Format

Send to

Choose Destination
Bone. 2012 Jun;50(6):1317-23. doi: 10.1016/j.bone.2012.03.007. Epub 2012 Mar 16.

Ultra-structural defects cause low bone matrix stiffness despite high mineralization in osteogenesis imperfecta mice.

Author information

1
Department of Bioengineering, Imperial College London, London,SW7-2AZ, UK. m.vanleene@imperial.ac.uk

Abstract

Bone is a complex material with a hierarchical multi-scale organization from the molecule to the organ scale. The genetic bone disease, osteogenesis imperfecta, is primarily caused by mutations in the collagen type I genes, resulting in bone fragility. Because the basis of the disease is molecular with ramifications at the whole bone level, it provides a platform for investigating the relationship between structure, composition, and mechanics throughout the hierarchy. Prior studies have individually shown that OI leads to: 1. increased bone mineralization, 2. decreased elastic modulus, and 3. smaller apatite crystal size. However, these have not been studied together and the mechanism for how mineral structure influences tissue mechanics has not been identified. This lack of understanding inhibits the development of more accurate models and therapies. To address this research gap, we used a mouse model of the disease (oim) to measure these outcomes together in order to propose an underlying mechanism for the changes in properties. Our main finding was that despite increased mineralization, oim bones have lower stiffness that may result from the poorly organized mineral matrix with significantly smaller, highly packed and disoriented apatite crystals. Using a composite framework, we interpret the lower oim bone matrix elasticity observed as the result of a change in the aspect ratio of apatite crystals and a disruption of the crystal connectivity.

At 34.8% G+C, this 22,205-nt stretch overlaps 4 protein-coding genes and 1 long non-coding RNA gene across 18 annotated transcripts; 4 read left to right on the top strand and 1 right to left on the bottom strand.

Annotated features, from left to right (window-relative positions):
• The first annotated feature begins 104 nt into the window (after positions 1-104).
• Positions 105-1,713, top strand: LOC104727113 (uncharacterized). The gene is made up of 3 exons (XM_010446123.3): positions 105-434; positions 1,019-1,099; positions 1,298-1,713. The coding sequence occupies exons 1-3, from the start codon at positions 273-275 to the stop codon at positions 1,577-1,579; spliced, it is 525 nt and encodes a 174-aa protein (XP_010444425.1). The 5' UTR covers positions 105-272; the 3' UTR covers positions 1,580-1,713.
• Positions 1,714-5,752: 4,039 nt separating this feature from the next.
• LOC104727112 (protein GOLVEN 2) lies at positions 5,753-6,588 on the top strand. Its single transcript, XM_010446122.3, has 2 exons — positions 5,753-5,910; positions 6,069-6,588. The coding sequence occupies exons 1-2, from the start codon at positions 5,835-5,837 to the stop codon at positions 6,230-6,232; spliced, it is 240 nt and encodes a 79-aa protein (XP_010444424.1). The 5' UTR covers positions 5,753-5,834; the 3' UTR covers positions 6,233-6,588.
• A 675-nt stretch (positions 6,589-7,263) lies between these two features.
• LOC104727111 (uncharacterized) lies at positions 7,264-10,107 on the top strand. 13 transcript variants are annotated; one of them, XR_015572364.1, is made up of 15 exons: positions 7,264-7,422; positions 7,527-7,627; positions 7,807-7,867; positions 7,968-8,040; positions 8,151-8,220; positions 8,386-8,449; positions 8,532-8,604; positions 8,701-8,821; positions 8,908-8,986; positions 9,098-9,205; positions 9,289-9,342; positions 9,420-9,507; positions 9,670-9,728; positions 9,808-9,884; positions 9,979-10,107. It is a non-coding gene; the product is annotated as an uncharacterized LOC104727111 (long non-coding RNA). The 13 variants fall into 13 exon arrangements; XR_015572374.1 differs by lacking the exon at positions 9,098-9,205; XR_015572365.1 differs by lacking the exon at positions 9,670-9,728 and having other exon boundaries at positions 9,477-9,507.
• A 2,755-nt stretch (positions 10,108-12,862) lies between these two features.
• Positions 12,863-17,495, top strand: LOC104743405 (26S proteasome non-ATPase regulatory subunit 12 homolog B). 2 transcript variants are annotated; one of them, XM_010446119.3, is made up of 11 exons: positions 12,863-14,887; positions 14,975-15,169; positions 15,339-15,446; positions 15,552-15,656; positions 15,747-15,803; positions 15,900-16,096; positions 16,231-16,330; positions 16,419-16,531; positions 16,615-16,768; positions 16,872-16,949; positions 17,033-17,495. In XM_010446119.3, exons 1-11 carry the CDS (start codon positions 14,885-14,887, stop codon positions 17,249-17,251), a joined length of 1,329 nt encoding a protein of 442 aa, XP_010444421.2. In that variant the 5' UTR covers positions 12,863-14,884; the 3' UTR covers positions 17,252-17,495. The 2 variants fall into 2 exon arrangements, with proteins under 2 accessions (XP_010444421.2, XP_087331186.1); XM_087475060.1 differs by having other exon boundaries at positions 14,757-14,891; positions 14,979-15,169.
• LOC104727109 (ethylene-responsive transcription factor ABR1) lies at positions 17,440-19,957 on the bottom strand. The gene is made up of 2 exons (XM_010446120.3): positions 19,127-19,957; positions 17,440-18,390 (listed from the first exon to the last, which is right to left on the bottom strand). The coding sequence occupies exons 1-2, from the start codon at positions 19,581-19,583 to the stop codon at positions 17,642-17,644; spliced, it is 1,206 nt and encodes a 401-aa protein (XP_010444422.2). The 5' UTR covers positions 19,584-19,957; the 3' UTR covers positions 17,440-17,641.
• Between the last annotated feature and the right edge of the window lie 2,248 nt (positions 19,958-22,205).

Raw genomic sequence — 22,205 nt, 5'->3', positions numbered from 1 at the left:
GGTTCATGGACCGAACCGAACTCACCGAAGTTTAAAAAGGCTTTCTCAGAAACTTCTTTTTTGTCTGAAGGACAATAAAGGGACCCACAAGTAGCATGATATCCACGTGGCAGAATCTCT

PMID:
22449447
PMCID:
PMC3407875
DOI:
10.1016/j.bone.2012.03.007
[Indexed for MEDLINE]
Free PMC Article

Supplemental Content

Full text links

Icon for Elsevier Science Icon for PubMed Central
Loading ...
Support Center